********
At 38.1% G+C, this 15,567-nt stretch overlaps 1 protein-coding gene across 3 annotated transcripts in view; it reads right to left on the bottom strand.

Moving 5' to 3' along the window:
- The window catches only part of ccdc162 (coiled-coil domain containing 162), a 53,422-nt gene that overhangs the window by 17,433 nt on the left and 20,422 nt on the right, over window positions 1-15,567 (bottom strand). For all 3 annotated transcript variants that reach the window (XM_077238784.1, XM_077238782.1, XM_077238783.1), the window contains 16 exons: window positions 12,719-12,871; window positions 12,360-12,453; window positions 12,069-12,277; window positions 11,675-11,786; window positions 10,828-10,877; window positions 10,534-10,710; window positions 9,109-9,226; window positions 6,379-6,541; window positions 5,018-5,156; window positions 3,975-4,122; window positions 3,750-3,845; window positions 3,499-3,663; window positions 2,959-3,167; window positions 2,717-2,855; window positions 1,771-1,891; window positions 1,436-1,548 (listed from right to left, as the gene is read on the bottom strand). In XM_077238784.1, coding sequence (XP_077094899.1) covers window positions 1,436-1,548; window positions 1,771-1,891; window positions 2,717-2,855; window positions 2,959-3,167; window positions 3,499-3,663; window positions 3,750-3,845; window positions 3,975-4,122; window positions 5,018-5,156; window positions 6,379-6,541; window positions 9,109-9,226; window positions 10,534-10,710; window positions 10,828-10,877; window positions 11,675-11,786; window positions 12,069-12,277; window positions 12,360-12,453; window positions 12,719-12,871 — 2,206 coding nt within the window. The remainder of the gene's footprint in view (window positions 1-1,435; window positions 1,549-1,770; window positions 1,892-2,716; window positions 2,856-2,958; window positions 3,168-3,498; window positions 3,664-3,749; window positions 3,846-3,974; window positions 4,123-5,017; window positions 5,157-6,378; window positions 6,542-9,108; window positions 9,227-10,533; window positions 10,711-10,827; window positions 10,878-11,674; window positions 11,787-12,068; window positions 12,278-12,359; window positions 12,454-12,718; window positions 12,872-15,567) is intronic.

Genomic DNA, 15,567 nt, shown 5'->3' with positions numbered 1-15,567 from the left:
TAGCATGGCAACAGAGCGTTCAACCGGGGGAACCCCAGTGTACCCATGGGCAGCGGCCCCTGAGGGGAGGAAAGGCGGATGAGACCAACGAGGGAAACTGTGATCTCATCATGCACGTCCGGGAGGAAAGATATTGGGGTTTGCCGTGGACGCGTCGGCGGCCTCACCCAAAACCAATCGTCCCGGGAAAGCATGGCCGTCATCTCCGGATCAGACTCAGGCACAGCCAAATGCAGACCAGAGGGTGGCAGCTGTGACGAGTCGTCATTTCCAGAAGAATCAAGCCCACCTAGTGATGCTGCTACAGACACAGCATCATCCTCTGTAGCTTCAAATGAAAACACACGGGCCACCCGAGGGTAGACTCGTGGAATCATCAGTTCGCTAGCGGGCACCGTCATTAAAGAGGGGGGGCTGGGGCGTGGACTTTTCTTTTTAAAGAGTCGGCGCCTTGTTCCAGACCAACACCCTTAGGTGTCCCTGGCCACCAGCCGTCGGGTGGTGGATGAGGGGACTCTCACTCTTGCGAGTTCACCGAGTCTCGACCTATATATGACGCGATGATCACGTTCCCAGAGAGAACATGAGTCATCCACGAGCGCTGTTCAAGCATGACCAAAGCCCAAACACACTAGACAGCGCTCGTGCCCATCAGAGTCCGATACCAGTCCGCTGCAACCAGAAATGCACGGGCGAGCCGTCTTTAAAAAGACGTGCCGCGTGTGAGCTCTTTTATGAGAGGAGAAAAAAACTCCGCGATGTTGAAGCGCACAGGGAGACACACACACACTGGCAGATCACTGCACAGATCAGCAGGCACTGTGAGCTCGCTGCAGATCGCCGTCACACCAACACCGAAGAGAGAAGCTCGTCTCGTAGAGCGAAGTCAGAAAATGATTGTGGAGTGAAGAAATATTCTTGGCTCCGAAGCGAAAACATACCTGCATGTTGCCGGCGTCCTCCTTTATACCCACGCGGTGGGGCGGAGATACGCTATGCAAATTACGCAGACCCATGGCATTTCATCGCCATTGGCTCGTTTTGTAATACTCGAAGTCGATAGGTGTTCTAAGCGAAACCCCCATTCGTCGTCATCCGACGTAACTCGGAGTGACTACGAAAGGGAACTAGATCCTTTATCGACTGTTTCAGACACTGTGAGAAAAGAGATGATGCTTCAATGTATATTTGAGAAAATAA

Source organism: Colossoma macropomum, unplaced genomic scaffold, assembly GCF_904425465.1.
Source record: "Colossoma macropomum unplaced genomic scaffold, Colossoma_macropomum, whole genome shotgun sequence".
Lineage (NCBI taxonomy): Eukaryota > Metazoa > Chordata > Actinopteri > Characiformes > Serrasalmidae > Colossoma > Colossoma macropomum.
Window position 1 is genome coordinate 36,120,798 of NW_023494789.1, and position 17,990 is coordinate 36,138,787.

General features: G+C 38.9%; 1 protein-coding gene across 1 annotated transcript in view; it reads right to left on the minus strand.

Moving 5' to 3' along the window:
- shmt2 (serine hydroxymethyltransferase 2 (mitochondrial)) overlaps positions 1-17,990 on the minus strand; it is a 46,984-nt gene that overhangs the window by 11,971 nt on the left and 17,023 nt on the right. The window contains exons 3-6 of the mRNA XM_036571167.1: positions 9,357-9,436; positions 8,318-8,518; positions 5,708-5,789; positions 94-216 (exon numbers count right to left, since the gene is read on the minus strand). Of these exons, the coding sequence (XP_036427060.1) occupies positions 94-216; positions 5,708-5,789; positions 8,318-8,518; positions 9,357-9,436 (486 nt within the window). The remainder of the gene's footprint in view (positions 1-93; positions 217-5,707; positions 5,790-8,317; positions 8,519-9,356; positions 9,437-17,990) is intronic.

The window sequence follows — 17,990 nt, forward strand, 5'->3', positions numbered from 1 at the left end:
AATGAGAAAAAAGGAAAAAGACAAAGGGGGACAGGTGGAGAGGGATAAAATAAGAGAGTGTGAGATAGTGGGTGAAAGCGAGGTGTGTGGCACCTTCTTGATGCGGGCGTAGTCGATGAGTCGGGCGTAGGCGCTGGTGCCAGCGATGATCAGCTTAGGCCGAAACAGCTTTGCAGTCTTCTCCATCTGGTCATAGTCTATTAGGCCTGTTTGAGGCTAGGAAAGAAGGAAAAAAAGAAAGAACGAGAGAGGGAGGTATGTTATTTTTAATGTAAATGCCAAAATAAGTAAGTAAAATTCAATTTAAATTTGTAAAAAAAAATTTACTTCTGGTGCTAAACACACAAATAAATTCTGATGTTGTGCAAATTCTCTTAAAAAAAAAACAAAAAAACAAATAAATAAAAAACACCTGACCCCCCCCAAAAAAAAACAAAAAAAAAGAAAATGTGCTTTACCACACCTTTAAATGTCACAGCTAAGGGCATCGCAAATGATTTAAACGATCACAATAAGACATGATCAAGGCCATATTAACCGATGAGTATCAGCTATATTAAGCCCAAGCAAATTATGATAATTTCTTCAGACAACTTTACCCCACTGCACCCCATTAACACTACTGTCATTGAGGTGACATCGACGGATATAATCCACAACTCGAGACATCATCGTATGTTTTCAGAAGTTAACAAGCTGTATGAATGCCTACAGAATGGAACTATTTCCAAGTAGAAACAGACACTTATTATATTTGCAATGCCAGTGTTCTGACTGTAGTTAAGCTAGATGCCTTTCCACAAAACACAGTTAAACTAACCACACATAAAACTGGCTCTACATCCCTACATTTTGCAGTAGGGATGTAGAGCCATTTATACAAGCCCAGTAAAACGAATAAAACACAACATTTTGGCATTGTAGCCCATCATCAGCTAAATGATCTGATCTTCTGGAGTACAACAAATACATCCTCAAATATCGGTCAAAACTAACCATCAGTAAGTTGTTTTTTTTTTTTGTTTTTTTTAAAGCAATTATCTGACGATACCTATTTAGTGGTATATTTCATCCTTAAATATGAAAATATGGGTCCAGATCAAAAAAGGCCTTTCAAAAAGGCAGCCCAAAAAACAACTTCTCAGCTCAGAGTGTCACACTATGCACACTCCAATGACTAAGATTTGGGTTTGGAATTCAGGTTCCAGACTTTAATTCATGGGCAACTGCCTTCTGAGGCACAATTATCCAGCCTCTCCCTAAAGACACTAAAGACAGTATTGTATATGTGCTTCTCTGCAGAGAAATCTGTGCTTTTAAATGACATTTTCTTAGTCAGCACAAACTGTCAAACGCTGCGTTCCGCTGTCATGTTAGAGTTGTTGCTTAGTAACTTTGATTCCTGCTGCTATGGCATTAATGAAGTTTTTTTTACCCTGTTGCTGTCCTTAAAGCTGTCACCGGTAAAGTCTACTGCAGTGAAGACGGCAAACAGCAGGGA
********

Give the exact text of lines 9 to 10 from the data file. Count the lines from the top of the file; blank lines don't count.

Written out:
Window position 1 is genome coordinate 36,120,798 of NW_023494789.1, and position 17,990 is coordinate 36,138,787.

General features: G+C 38.9%; 1 protein-coding gene across 1 annotated transcript in view; it reads right to left on the minus strand.